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This question already has an answer here:

If we look around the cosmos, we will see most of the systems are just flat disks. Either it is solar system, galaxies, or the rings of Saturn. What is the matter, does it depend on how they were formed, or anything else?

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marked as duplicate by Rob Jeffries, J. Chomel, peterh, Jan Doggen, Glorfindel Apr 6 '18 at 13:45

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Flatness is caused by conservation of angular momentum. As solar system/galaxy collapses under its own gravity, its velocity increases to conserve the angular momentum. This high velocity leads to formation of disc shaped structure. The similar manner in which piece of dough becomes flat when it is rotated.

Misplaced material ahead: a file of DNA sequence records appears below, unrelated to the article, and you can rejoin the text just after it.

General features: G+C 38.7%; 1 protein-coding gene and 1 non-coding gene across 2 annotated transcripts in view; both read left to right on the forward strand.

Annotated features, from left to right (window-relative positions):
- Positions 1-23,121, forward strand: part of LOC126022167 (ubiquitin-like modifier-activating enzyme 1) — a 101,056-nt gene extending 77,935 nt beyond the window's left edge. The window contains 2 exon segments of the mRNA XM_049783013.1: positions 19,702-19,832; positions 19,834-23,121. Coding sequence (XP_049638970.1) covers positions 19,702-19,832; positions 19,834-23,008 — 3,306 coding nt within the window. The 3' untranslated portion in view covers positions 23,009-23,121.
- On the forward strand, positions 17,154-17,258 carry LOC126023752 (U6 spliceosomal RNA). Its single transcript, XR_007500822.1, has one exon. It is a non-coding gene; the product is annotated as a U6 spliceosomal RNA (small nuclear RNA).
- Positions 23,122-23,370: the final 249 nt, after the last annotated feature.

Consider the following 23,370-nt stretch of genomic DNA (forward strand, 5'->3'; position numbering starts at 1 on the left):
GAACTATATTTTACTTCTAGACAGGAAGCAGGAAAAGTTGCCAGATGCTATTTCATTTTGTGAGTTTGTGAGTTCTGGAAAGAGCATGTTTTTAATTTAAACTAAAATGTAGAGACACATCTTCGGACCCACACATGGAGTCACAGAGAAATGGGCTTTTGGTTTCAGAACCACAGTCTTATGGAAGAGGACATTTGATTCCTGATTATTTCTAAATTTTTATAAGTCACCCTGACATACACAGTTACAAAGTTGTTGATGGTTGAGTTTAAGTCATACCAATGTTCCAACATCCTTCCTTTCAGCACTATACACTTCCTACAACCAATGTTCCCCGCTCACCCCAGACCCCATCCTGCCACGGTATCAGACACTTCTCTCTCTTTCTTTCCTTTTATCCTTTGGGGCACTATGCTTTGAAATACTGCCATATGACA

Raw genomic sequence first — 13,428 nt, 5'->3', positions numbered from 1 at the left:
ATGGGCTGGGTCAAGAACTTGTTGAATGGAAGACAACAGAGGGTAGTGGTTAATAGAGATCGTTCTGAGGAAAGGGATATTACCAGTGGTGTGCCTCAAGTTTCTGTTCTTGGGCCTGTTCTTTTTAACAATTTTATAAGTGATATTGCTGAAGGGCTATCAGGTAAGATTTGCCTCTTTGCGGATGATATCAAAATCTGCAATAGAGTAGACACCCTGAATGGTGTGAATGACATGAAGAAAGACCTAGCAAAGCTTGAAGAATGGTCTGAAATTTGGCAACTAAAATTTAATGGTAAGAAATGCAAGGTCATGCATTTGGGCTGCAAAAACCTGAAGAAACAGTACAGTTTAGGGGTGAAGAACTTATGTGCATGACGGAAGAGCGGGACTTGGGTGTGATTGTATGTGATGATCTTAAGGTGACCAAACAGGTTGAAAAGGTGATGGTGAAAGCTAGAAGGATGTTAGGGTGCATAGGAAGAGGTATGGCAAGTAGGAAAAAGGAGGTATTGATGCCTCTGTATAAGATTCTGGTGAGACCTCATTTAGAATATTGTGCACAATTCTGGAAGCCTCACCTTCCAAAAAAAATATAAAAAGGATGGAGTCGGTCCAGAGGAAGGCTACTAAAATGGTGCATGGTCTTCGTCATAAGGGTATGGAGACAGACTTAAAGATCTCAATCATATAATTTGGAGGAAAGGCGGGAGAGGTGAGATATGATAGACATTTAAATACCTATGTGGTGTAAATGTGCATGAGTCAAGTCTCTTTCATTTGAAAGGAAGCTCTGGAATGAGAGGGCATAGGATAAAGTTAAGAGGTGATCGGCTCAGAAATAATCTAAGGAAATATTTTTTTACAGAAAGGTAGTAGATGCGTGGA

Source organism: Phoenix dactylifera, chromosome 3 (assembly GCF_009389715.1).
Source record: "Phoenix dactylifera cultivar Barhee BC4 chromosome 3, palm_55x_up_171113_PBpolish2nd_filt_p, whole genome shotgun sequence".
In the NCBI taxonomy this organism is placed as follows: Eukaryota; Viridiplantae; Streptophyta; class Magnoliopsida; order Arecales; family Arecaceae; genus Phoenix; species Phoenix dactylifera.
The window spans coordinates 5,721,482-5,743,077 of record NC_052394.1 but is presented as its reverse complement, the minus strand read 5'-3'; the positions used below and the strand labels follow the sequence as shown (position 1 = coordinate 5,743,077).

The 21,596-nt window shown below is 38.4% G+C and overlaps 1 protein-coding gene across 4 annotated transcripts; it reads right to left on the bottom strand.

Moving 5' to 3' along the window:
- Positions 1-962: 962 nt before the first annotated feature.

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    $\begingroup$ Conservation of angular momentum isn't enough, because then dark matter structures would be flat too, whereas they are in fact much more spherical (though still elliptical). Your answer neglects a very important ingredient, namely the dissipation of energy by the collisional gas. $\endgroup$ – pela Apr 5 '18 at 12:28
  • $\begingroup$ This answer [physics.stackexchange.com/a/25954/181563] describes the gas interactions, and some exceptions [elliptical galaxies and parts of solar system]. $\endgroup$ – bitchaser Apr 5 '18 at 19:04

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